Just the ticket for a little bit of learning on a cold winter day when spring seems far away.

HOORAY FOR HOPPY!

Little ones can explore spring and their five senses along with bunny Hoppy in Hopgood’s latest concept book.

The story itself is very simple: Hoppy is waiting for spring, and each day, tests the sights, smells and feelings from the top of his burrow. “Too cold” and “too icy” are followed by a beautiful spring day, with birdsong, the scent of flowers, lambs in the meadow, the taste of fresh grass and the warmth of the ground. And do not forget the joys of sharing all these wonderful spring harbingers with friends. It will be hard for readers to remain unmoved in the presence of the energetic and life-loving Hoppy, his nose an endearing pink heart. His every emotional is writ large in the collage-style illustrations (they appear to be digital, though the textures are those of many media, including chalk and crayon), and it won’t be long before they are chiming in with every one of Hoppy’s “Hooray!”s. Hopgood’s scribbly style will appeal to budding artists, and his colors evoke spring. A double-page spread in the backmatter lists the five senses and asks readers what they can hear, smell, see, taste and touch, bringing the lesson back to the story with small inset pictures of the things Hoppy sensed and asking readers to identify them.

Just the ticket for a little bit of learning on a cold winter day when spring seems far away. (Picture book. 3-5)

Pub Date: Feb. 10, 2015

ISBN: 978-0-374-30129-3

Page Count: 32

Publisher: Farrar, Straus and Giroux

Review Posted Online: Nov. 18, 2014

Kirkus Reviews Issue: Dec. 1, 2014

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A forgettable tale.

THE LITTLEST REINDEER

Dot, the smallest reindeer at the North Pole, is too little to fly with the reindeer team on Christmas Eve, but she helps Santa in a different, unexpected way.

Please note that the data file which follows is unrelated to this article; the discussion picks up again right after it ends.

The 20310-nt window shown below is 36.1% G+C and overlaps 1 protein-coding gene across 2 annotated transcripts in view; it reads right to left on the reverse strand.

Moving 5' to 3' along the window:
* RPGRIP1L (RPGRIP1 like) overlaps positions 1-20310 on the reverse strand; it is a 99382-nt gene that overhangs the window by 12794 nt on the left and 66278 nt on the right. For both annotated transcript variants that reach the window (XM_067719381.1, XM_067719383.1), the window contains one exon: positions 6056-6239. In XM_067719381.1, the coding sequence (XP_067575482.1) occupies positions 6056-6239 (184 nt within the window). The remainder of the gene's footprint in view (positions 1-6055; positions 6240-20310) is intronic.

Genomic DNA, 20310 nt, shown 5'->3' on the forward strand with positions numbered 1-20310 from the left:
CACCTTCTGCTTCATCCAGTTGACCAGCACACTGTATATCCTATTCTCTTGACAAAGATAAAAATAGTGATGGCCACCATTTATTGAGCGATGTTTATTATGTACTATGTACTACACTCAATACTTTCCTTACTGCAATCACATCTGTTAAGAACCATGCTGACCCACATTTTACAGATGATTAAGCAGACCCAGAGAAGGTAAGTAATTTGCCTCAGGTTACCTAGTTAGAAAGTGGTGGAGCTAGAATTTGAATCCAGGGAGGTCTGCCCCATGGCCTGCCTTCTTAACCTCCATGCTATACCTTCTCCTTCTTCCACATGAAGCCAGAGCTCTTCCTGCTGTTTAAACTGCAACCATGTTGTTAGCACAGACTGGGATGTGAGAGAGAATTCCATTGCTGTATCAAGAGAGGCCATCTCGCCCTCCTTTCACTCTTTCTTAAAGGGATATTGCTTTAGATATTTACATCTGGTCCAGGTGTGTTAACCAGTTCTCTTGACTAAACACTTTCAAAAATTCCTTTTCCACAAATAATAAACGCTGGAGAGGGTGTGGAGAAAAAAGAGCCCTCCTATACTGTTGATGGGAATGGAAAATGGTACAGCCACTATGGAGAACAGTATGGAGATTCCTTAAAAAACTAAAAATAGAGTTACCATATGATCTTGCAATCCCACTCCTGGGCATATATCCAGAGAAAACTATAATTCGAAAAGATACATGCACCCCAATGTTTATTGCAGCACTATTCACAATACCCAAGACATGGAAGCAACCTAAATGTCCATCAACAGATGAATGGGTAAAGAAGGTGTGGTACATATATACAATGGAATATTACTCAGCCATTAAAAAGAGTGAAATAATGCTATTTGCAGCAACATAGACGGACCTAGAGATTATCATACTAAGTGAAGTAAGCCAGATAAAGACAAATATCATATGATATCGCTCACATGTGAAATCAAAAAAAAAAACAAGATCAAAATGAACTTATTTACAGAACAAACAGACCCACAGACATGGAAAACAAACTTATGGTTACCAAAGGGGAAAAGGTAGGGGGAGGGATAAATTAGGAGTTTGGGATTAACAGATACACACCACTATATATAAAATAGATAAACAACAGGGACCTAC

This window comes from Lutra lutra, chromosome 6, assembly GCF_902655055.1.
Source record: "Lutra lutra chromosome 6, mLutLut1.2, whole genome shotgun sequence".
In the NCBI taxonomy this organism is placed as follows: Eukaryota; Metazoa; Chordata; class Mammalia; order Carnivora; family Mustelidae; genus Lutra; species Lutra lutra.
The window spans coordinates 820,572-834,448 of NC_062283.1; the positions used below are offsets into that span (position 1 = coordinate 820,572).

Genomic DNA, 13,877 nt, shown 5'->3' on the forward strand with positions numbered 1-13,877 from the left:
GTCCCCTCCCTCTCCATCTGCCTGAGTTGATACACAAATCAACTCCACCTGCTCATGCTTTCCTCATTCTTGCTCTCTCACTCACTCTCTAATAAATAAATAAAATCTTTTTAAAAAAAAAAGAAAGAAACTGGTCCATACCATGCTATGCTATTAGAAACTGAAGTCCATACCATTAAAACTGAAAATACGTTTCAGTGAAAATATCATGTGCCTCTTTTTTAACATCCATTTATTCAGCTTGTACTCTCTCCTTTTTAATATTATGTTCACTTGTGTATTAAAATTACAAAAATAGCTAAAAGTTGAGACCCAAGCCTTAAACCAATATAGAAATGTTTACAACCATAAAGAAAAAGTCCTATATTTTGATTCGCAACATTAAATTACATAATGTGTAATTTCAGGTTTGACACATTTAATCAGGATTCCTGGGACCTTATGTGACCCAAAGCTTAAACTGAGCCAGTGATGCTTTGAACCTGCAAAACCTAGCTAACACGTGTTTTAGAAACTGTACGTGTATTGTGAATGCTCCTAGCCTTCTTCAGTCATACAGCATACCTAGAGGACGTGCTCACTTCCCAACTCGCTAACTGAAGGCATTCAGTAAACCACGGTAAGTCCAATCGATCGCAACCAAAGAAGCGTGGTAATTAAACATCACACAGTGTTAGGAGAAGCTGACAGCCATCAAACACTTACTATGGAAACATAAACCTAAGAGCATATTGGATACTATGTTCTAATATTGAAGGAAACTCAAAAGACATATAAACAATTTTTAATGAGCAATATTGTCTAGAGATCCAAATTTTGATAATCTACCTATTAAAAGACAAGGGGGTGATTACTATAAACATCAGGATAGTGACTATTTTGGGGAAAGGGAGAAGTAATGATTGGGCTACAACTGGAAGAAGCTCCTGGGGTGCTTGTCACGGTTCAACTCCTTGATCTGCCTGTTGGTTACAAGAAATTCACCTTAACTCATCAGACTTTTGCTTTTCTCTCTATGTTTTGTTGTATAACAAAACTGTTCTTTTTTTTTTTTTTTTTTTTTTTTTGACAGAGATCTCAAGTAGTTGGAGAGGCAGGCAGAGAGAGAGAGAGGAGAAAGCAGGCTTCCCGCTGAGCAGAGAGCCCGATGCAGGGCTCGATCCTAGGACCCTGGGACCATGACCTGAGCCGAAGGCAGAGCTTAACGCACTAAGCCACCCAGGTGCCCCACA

Dot is distressed because she can’t jump and fly like the other, bigger reindeer. Her family members encourage her and help her practice her skills, and her mother tells her, “There’s always next year.” Dot’s elf friend, Oliver, encourages her and spends time playing with her, doing things that Dot can do well, such as building a snowman and chasing their friend Yeti (who looks like a fuzzy, white gumdrop). On Christmas Eve, Santa and the reindeer team take off with their overloaded sleigh. Only Dot notices one small present that’s fallen in the snow, and she successfully leaps into the departing sleigh with the gift. This climactic flying leap into the sleigh is not adequately illustrated, as Dot is shown just starting to leap and then already in the sleigh. A saccharine conclusion notes that being little can sometimes be great and that “having a friend by your side makes anything possible.” The story is pleasant but predictable, with an improbably easy solution to Dot’s problem. Illustrations in a muted palette are similarly pleasant but predictable, with a greeting-card flavor that lacks originality. The elf characters include boys, girls, and adults; all the elves and Santa and Mrs. Claus are white.

A forgettable tale. (Picture book. 3-5)

Pub Date: Sept. 26, 2017

ISBN: 978-1-338-15738-3

Page Count: 24

Publisher: Cartwheel/Scholastic

Review Posted Online: Aug. 21, 2017

Kirkus Reviews Issue: Sept. 1, 2017

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It’s a bit hard to dance, or count, to this beat.

ONE MORE DINO ON THE FLOOR

Dinos that love to move and groove get children counting from one to 10—and perhaps moving to the beat.

Beginning with a solo bop by a female dino (she has eyelashes, doncha know), the dinosaur dance party begins. Each turn of the page adds another dino and a change in the dance genre: waltz, country line dancing, disco, limbo, square dancing, hip-hop, and swing. As the party would be incomplete without the moonwalk, the T. Rex does the honors…and once they are beyond their initial panic at his appearance, the onlookers cheer wildly. The repeated refrain on each spread allows for audience participation, though it doesn’t easily trip off the tongue: “They hear a swish. / What’s this? / One more? / One more dino on the floor.” Some of the prehistoric beasts are easily identifiable—pterodactyl, ankylosaurus, triceratops—but others will be known only to the dino-obsessed; none are identified, other than T-Rex. Packed spreads filled with psychedelically colored dinos sporting blocks of color, stripes, or polka dots (and infectious looks of joy) make identification even more difficult, to say nothing of counting them. Indeed, this fails as a counting primer: there are extra animals (and sometimes a grumpy T-Rex) in the backgrounds, and the next dino to join the party pokes its head into the frame on the page before. Besides all that, most kids won’t get the dance references.

It’s a bit hard to dance, or count, to this beat. (Picture book. 3-5)

Pub Date: March 1, 2016

ISBN: 978-0-8075-1598-3

Page Count: 32

Publisher: Whitman

Review Posted Online: Jan. 20, 2016

Kirkus Reviews Issue: Feb. 1, 2016

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